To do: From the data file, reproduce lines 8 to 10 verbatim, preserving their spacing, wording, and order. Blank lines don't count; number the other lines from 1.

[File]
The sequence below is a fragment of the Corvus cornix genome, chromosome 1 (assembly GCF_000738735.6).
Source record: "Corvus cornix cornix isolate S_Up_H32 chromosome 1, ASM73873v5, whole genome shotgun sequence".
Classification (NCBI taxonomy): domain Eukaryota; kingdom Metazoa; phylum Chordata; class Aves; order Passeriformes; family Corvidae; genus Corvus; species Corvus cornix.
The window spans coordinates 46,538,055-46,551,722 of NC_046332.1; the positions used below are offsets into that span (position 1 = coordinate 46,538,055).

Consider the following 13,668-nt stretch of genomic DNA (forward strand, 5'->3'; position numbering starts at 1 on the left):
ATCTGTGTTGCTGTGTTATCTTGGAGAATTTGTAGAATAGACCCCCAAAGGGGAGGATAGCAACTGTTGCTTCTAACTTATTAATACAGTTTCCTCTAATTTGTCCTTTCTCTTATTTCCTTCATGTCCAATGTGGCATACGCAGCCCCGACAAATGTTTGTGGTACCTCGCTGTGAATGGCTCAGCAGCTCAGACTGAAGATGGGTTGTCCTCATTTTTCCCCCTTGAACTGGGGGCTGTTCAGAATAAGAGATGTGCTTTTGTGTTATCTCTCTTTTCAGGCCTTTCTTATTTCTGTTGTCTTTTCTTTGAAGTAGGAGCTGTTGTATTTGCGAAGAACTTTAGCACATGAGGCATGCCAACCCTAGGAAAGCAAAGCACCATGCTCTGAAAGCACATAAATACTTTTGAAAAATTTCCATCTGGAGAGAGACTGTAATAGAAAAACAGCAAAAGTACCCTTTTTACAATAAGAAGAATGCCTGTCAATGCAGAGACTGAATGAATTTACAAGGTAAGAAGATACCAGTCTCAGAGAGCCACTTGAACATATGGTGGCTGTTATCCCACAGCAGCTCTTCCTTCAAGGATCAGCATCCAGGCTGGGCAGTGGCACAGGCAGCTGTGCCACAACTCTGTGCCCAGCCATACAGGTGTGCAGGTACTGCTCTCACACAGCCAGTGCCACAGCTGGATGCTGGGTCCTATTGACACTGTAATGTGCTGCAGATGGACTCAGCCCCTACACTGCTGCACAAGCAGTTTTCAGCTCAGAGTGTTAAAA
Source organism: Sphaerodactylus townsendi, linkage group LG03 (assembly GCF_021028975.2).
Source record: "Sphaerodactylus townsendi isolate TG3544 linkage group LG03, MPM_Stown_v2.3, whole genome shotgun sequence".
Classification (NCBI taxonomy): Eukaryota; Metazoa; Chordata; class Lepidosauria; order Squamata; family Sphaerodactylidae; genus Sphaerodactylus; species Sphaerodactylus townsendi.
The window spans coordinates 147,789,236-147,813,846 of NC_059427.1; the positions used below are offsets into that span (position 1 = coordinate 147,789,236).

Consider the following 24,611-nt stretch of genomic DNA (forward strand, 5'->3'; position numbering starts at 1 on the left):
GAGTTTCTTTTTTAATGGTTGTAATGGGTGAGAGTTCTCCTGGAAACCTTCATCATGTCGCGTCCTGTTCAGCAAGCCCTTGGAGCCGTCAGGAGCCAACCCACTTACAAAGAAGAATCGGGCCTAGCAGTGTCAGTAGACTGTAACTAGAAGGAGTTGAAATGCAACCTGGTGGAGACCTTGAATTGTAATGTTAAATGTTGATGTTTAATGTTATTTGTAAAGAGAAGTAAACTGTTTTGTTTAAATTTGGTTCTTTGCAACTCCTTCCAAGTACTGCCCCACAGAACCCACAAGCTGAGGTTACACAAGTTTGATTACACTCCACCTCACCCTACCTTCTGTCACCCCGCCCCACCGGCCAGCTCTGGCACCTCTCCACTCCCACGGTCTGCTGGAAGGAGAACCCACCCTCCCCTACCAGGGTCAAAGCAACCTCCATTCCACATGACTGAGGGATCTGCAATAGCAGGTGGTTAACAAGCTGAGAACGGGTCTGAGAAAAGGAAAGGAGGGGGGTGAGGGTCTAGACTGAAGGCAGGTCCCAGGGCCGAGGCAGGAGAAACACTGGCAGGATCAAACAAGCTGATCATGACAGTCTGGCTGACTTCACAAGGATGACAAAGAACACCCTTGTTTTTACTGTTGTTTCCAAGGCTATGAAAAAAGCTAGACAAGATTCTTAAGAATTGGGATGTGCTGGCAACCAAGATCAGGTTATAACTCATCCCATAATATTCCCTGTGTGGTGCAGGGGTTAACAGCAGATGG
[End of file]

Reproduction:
Source record: "Sphaerodactylus townsendi isolate TG3544 linkage group LG03, MPM_Stown_v2.3, whole genome shotgun sequence".
Classification (NCBI taxonomy): Eukaryota; Metazoa; Chordata; class Lepidosauria; order Squamata; family Sphaerodactylidae; genus Sphaerodactylus; species Sphaerodactylus townsendi.
The window spans coordinates 147,789,236-147,813,846 of NC_059427.1; the positions used below are offsets into that span (position 1 = coordinate 147,789,236).